• You have the right to view the appeal documents and comment on the appeal via the planning inspectorate's website.

    In constructing their appeal statements for the attention of the government's planning inspector, applicants or their advocates will focus on supposed injustices, omissions, departures from national or local planning policies or inconsistent decision-making by Councils, and points in their favour which they claim have been overlooked.  

  • From the objector's perspective, you need to counter these very points.

 Is it sufficient to support the Council's reasons for refusal?

  • Honesty is the best policy i.e. to communicate genuine concerns. Do not feel defeated before you start. Bear in mind that this time the objections are being made not to the Council, but to the acp.planninginspectorate.gov.uk.
  • Do not assume that the Council and The Planning Inspectorate will respond to your objections in the same way. In the past, Round Hill residents have helped to get appeals dismissed on transport grounds (e.g. insufficient on-street parking space) when the Council's Highways department has not raised objections to 30 flats on a site where no provision for parking is possible.
  • Do not forget to review the Council's planning decision so that you know exactly what the grounds for refusal are. In most cases, these will reference genuine concerns. These arguments will be supported by references to actual planning policies. Lending support for the main reasons for refusal is clearly helpful if your aim is to get an appeal dismissed.

Is it possible to appeal against approval?

  • There is no 'right of appeal' for residents objecting to a planning application which is approved by The Local Authority. However, the Local Authority is expected to be fair.
  • The planning system does provide a The Local Government Ombudsman who is available to address procedural abuse by local authorities. This provides a safeguard which does not involve the expense and compllcation of the judicial process. Before taking this route, note that complaints must relate to the decision-making process. Disagreement with a planning decision does not provide a ground for complaint if the decision has been properly made. See planninghelp.cpre.org.uk for more information on
    1. writing to your MP and the Local Government Ombudsman and
    2. how to challenge a planning decision

What can be done without planning permission?

    See:
  1. Round Hill's Article 4 Direction
  2. Conservation areas in Brighton & Hove - a residents' guide
    Read the above if you are in doubt as to what requires planning permission and what doesn't in the Round Hill conservation area, where controls operate through what is called an Article 4 Direction

Planning Enforcement

  • If a development has been in place for four years, it may automatically have "deemed consent". If not and the Council is willing to act, the developer can apply for retrospective planning permission and may be persistant enough to appeal against refusal. Councils (i.e. the rate payers) pay the cost of upheld appeals, so case offers need to second guess appeal inspectors (i.e. the weight of government policy) in recommending refusal. 
  • Do I need planning permission?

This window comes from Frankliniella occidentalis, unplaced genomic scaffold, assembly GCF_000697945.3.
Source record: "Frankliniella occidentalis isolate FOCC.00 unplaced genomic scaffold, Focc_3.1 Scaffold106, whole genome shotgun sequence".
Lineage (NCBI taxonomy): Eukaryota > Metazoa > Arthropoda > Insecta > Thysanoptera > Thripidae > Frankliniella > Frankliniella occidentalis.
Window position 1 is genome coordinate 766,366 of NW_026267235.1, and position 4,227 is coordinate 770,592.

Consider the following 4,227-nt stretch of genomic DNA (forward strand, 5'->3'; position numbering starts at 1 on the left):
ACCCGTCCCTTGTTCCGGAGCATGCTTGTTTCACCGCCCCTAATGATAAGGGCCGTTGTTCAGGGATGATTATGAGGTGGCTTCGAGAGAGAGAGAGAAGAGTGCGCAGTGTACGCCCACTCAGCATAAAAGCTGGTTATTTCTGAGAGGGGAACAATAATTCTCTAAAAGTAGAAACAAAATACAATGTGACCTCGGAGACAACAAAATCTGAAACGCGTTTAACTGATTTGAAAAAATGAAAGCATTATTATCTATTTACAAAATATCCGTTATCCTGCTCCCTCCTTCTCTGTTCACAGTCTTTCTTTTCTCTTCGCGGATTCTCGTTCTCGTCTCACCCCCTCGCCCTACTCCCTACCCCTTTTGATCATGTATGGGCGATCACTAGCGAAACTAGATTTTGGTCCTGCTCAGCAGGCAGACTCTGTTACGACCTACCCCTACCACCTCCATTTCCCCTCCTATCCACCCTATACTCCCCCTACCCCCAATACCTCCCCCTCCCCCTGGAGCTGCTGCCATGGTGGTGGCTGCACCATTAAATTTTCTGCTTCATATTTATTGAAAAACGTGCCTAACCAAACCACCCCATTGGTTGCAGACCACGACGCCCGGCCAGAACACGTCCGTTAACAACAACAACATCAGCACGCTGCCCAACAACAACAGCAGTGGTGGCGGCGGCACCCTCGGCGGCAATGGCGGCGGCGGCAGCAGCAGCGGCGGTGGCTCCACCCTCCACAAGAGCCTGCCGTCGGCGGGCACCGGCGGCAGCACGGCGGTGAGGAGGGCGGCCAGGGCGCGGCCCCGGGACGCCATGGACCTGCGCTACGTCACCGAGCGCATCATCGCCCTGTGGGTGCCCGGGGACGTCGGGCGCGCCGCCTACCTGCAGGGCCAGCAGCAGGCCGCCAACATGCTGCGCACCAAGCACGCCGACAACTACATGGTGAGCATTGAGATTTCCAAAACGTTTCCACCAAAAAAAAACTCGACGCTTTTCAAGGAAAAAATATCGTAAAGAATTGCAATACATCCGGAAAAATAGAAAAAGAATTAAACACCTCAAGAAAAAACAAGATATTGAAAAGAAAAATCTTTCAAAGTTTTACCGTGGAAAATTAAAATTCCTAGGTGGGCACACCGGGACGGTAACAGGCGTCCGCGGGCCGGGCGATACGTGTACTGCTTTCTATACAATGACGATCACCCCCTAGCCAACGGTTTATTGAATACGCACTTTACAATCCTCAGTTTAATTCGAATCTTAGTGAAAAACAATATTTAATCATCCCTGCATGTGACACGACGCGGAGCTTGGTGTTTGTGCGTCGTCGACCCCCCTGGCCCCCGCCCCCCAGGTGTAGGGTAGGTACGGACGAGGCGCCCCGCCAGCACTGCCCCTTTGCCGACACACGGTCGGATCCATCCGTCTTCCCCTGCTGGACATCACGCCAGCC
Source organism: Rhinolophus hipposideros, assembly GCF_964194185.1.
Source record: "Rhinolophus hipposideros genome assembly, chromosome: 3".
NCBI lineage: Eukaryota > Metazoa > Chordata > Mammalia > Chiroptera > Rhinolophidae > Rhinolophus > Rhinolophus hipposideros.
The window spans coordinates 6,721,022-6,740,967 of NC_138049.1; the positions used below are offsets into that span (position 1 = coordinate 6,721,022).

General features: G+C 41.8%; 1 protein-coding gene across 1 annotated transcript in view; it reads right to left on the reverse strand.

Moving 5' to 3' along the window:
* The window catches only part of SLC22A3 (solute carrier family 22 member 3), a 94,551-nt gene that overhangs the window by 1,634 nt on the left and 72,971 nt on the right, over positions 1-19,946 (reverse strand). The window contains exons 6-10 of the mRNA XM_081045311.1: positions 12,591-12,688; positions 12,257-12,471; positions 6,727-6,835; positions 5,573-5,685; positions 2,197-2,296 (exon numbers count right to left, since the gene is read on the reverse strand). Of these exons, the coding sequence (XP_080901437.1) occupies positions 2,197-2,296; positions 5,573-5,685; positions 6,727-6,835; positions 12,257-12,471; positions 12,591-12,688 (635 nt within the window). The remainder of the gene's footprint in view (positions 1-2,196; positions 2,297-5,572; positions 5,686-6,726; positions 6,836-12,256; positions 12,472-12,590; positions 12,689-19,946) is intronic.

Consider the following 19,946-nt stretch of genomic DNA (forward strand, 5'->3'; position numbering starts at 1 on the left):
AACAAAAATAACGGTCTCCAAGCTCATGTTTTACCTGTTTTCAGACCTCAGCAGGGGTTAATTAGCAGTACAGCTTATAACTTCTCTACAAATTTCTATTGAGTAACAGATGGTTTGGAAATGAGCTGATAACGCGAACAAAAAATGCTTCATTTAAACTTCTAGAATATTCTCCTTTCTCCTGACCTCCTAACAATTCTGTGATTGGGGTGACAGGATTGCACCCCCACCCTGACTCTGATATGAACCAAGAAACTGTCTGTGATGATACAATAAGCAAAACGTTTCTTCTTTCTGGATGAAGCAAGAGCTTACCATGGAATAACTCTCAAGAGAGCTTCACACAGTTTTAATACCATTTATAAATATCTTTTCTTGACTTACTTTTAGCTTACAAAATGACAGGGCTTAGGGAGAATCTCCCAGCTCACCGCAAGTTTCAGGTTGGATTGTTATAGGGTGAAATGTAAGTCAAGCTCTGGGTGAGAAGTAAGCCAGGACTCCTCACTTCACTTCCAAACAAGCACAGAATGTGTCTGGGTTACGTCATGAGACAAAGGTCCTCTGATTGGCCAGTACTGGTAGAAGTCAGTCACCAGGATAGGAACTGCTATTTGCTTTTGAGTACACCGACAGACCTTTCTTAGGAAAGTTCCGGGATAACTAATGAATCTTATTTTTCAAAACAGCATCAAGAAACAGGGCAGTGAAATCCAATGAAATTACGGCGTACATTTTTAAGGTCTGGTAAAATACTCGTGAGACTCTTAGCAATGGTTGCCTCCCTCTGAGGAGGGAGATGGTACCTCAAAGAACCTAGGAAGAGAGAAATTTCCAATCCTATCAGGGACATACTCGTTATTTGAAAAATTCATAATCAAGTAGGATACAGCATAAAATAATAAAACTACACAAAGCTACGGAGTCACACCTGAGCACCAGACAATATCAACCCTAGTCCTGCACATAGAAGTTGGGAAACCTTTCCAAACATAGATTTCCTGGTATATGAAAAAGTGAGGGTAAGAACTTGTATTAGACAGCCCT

• What are permitted development rights and do they apply in conservation areas?

Residents who report unauthorised development can remain anonymous. The Council will confirm whether a change counts as development.

Removal of planning conditions

Where can I check what planning conditions are in force?

  • Find the planning decision document for the most recent application from the developer on the Council's planning register. It should contain the planning conditions.

Can a developer apply for a planning condition to be removed or varied having once been granted planning permission?

  • This can be done under Section 73 of the Town and Country Planning Act 1990 by making a further planning application. The developer Carelet has made several applications to vary and remove conditions, including the replacement of timber windows with powder coated aluminium ones,  changes to the layout of its Gatehouse to accommodate required lift dimensions, changes to refuse and recycling storage area and removal of the condition that their occupants should not be entitled to area J parking permits. Veolia has varied the hours their WTS and MRF are allowed to operate to include Sat Sun Bank Holidays, several more hours daily.

What has the Council the power to conserve?

See The Council's 2015
Strategy for the Conservation of Brighton's Historic Built Environment
note the commitment to the latter in policy CP15 Heritage of The City Plan (part one)

Check to see if application sites are listed

  1. Historic England's National List
  2. Listed buildings of Brighton and Hove
  3. Brighton and Hove City Council's local list of heritage assets

Does Round Hill need its own Neighbourhood Plan?

Freedom of information requests

e.g. has there ever been an attempt to monitor the escape of fugitive particles from The Waste Transfer Station? What scientific measures have been used in the past to monitor odour escape? Is it only noise which has been monitored in planning applications?

Do other neighbourhoods have similar concerns?

Check e-petitions on The Council's website. If you care about any local community concern sufficiently to take action, look to see if anybody else has posted an e-petition before posting yourself.

This page was last updated by Ted on 22-Oct-2018
(registered users can amend this page)